Stimulate current patients to refer friends
Have a meeting with your team concerning how to motivate satisfied patients to refer their friends and family members to your practice. Some of your patients may feel you are already too busy to accommodate more patients. Make sure they know that you welcome new patients. When someone refers a patient to your practice, a simple thank-you note to them is appropriate and will foster additional referrals.
Make your office attractive (not extravagant)
A modest, up-to-date office is attractive to patients. After several decades of practice, I am convinced patients judge you by many factors, but the quality of your treatment is not likely one of them. Your office is the first impression they have of you. I believe that an office can survive about five years of constant patient flow. After that, it becomes worn and smelly, with out-of-date décor and furniture. Obviously, those factors relate to the patient’s perception of your expertise and quality of treatment. I suggest you take some time to sit in your reception room and look around. What do you see? Cobwebs, dust, moldy magazines, spots on the furniture, a “dental office” smell? Sit in each of your operatory chairs. Again, what do you see? Spots or dust on the clinical lights, cobwebs on the ceiling, dirty air vents on the ceiling, chipped countertops, or maybe a myriad of other disagreeable sights? Revise, clean, or remodel your office periodically. Do a complete office inspection once every five years at minimum and remodel anything that does not represent the image you feel is appropriate.
Encourage patient reviews
What do you do when you are considering going to a new restaurant, buying a car, or finding someone to remodel your home? Most of us immediately go to the internet. Staff members can effectively and tactfully request internet reviews from your patients at the end of a successful treatment procedure, upon leaving the office after a pleasant appointment, or anytime you feel it is appropriate.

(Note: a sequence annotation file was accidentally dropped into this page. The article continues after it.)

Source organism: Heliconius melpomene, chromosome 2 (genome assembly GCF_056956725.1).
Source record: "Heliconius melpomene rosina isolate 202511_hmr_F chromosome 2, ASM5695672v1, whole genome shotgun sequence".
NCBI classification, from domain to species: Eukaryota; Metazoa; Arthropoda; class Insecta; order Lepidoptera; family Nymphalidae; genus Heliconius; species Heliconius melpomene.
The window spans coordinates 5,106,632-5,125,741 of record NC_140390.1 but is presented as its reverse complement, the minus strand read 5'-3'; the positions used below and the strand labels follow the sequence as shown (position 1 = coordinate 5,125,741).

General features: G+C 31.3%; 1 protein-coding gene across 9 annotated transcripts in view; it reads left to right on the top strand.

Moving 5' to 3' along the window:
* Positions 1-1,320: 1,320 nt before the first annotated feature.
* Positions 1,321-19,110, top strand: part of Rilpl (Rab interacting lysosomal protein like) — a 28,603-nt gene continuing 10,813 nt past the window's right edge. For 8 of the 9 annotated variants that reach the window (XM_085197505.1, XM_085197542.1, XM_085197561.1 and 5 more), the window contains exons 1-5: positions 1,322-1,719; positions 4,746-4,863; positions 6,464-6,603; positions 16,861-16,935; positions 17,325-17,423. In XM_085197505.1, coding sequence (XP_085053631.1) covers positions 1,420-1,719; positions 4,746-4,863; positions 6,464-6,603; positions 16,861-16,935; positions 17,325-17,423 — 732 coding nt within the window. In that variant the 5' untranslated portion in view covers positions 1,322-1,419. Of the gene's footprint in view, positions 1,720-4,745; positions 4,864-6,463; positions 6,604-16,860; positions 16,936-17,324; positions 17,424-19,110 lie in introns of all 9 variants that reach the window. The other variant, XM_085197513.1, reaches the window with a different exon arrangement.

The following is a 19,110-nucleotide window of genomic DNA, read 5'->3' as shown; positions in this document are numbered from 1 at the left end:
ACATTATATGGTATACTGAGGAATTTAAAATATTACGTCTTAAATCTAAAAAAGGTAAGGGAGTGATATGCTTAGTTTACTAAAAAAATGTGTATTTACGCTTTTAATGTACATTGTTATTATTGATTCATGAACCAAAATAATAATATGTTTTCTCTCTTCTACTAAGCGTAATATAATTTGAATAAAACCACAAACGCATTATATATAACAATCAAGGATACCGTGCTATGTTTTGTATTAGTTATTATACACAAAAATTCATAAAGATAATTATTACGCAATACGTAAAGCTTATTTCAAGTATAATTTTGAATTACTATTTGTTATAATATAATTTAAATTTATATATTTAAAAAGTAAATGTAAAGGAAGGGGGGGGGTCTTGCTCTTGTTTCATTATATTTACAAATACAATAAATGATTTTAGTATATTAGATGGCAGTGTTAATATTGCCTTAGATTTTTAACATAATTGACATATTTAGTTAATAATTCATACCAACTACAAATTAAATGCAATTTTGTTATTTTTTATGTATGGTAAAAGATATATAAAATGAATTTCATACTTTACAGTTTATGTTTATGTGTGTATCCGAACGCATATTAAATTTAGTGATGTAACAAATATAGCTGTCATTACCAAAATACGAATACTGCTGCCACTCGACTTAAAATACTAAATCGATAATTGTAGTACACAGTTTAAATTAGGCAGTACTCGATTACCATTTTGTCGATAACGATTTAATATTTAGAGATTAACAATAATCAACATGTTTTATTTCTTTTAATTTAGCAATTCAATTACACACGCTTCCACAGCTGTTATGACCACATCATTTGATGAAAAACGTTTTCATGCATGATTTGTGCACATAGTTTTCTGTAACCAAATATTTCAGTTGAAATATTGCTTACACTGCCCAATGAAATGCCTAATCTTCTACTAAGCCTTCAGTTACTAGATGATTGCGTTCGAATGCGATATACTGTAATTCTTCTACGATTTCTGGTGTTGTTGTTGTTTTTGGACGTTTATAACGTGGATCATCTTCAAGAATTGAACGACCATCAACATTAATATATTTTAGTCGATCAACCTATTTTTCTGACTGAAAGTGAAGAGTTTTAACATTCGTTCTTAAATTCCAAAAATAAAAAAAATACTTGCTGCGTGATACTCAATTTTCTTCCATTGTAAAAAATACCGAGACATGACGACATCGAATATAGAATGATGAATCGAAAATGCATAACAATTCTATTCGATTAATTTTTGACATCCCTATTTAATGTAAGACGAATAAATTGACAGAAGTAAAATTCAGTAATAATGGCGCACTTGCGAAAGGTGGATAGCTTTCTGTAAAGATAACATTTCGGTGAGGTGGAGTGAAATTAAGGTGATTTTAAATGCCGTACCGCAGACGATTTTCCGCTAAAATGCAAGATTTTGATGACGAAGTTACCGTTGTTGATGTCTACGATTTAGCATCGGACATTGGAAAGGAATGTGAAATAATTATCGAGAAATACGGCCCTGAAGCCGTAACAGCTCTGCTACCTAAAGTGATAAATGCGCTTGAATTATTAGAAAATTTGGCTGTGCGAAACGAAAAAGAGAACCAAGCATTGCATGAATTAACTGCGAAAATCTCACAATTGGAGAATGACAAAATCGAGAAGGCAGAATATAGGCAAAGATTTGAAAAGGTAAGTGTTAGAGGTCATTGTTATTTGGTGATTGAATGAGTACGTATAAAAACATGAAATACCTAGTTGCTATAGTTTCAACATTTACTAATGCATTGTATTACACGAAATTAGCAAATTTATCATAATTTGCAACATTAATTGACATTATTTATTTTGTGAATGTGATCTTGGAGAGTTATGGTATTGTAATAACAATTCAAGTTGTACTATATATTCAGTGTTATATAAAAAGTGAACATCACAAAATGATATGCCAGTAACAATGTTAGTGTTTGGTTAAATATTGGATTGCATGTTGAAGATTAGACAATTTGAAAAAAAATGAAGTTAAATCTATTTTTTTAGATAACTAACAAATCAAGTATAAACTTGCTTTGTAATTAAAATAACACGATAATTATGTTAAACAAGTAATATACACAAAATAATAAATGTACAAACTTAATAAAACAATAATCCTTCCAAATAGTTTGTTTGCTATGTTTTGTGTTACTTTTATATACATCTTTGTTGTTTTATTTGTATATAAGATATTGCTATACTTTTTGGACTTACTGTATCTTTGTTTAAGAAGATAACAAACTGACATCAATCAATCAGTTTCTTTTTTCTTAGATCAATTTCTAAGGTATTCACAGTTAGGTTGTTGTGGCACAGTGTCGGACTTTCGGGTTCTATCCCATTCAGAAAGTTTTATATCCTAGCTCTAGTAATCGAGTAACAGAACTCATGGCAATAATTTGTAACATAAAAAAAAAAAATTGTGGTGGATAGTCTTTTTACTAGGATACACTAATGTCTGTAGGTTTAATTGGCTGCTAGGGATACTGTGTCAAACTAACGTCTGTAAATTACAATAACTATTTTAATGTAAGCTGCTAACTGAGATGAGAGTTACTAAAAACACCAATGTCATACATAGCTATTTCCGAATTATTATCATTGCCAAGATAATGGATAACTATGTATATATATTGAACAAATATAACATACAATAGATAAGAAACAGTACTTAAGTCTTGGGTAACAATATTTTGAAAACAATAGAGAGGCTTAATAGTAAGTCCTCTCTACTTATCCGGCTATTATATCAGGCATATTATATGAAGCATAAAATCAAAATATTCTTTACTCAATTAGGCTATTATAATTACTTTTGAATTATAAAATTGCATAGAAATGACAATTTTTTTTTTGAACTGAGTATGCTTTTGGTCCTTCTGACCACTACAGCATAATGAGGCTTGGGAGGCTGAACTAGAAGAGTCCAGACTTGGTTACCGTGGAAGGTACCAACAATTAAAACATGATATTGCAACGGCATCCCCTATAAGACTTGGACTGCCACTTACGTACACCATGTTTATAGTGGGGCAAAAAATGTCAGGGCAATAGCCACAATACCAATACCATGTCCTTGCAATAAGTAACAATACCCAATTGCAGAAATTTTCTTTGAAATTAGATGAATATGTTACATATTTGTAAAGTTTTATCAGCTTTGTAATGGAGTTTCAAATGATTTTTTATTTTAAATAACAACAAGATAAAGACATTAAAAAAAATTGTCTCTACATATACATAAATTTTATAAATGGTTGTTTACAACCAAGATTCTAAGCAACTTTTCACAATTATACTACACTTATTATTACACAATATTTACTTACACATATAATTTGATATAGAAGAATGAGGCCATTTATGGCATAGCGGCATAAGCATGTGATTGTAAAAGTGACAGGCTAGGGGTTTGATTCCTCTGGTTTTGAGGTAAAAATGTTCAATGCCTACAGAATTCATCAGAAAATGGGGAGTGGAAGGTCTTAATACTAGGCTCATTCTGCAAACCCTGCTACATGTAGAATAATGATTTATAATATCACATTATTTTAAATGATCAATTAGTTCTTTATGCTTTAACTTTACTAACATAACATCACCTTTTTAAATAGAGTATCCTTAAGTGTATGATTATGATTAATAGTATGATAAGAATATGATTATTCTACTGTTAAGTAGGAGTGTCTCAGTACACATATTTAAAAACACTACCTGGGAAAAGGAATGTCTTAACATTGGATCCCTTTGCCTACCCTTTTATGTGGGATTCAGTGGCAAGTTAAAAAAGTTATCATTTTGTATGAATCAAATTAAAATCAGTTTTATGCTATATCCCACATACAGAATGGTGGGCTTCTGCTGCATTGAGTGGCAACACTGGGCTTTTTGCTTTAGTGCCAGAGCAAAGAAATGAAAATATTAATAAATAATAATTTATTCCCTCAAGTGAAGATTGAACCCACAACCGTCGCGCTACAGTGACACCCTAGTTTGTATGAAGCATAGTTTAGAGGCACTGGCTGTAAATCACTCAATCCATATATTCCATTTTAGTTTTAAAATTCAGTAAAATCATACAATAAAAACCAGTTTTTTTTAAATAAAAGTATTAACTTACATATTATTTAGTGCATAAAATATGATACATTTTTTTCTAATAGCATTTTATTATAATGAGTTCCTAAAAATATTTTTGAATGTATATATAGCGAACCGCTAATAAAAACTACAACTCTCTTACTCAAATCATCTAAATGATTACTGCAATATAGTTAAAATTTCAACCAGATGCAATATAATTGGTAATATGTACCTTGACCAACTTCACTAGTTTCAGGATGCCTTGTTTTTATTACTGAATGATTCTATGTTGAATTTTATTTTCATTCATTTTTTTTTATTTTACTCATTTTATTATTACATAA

But keep in mind that there is growing evidence of corruption in this business activity, and the validity of reviews is under question. Any business or practice can get companies to provide false positive reviews for them. Articles are appearing in magazines and elsewhere about this unscrupulous activity. Nevertheless, patients still look at reviews to judge you and your practice. Regularly monitor your online reputation and work to resolve any negative reviews.
These suggestions will encourage patients to talk positively to their friends about you and your practice. Word-of-mouth referrals are highly valuable. Earn them!
Growing a practice is an endless procedure. Your practice has a personality that slowly becomes well-known to patients. Developing patient trust is also a continual process. The longer patients stay with your practice, the more they trust a deserving practitioner. Use that trust to inform your patients about all ongoing changes in dentistry and what these great preventive and treatment procedures can do for them and for their families. Consider the suggestions made in this article. See which ones seem to fit your practice, your community, and your personal and family needs. Then, you can integrate the appropriate ones into your practice.
Author’s note: The following educational materials from Practical Clinical Courses offer further resources on this topic for you and your staff.
- Optimizing Dental Hygiene to the Next Level (Item no. V4799)
- Multiple Patient Scheduling—Working Smarter, Not Harder (Item no. V4794)
Two-day hands-on courses in Utah:
- Restorative Dentistry 1—Restorative/Esthetic/Preventive with Dr. Gordon Christensen
- Faster, Easier, Higher Quality Dentistry with Dr. Gordon Christensen
For more information, visit pccdental.com or contact Practical Clinical Courses at (800) 223-6569.
Editor's note: This article originally appeared in the January 2022 print edition of Dental Economics.